With Thanksgiving coming up later this week, the holiday season is in full swing. In offices around the country, this time of year comes with a mixed bag of personal and professional obligations, including holiday parties and end-of-year deadlines. With so much going on, it can be tough to stay aware of HR news. But not to worry: we’ve got you covered! Read on to see what’s happening in the world of work this month.
Many modern employers are focused on improving employee engagement metrics, and for good reason: high engagement is associated with greater productivity and higher morale. But when it comes to employee engagement, it’s possible to have too much of a good thing. There’s a fine line between highly-engaged employees and those who are at risk of burning out.
Elementary school teachers and parents of young children have long been known to use sticker charts to incentivize positive behavior. They’re onto something that managers and employers should take note of: to increase morale and productivity, a little recognition goes a long way.
As competition for the best talent heats up in most industries, it’s important for recruiters and hiring managers to consider how they come across to job seekers. Starting with a great job posting all the way through to a job offer, smart recruiters and hiring managers try to put the best foot forward and create a positive experience for job candidates.
When an employee chooses to leave your company for another opportunity, it’s understandable that you may have mixed feelings. That said, letting them serve out their last two weeks and leave without acknowledgement or a fond farewell is unpleasant, and it can be a costly mistake. In such a competitive recruiting environment, it’s never a good idea to burn bridges— even with departing employees.
When your best employees leave, they don’t just take their skills and training with them; they also take the knowledge and contacts they’ve gained on the job. This can pose a threat to your business goals, especially if their new role involves competing or negotiating with your company.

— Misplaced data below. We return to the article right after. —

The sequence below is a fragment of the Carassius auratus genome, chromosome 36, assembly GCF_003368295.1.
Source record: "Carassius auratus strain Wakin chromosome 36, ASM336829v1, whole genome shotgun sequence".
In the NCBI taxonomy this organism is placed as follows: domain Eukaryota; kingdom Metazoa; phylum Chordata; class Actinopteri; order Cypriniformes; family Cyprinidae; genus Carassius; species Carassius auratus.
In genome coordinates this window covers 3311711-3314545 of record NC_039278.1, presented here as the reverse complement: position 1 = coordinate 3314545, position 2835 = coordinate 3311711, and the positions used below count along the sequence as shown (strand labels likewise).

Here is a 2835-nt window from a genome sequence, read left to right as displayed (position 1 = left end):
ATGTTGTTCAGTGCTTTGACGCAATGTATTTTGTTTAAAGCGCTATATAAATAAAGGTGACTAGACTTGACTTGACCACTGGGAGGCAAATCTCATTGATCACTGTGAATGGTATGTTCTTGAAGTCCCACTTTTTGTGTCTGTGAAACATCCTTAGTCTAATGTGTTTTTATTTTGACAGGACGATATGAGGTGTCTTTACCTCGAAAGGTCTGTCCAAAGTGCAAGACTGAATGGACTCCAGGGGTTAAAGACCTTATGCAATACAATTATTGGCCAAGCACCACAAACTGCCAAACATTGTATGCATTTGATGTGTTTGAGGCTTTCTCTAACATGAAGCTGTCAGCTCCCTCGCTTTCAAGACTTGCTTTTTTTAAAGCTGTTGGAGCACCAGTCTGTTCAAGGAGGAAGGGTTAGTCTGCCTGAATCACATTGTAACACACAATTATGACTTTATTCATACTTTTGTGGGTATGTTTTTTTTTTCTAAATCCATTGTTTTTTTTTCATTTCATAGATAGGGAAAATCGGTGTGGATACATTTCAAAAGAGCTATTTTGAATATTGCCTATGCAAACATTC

For employers of highly-skilled talent, the urge to keep trade secrets from walking out the door— and into competitors’ offices— is understandable. That’s why some companies choose to institute non-compete clauses (NCCs) as a condition of employment.
Autumn doesn’t just bring change to the leaves outside; there’s plenty of change happening in workplaces this month as well. Chief among them: a major effort in California to classify rideshare drivers as employees. In this HR roundup, we’ll look at that important bill, a New York City lawsuit over its fair workweek law, and more. Read on to learn what you should know about HR news this month:
The Occupational Safety and Health Administration (OSHA), which falls under the larger umbrella of the Department of Labor, guarantees workers the right to a safe and sanitary working environment and lays out guidelines to help employers achieve this goal. These requirements include safety training, reporting, and anti-retaliation protections for employees who report unsafe working conditions, among others.
In larger companies, there may be one or several people whose job is to maintain workplace safety and comply with OSHA regulations. But in smaller organizations, some of the work of training, record-keeping, and reporting may fall to HR managers.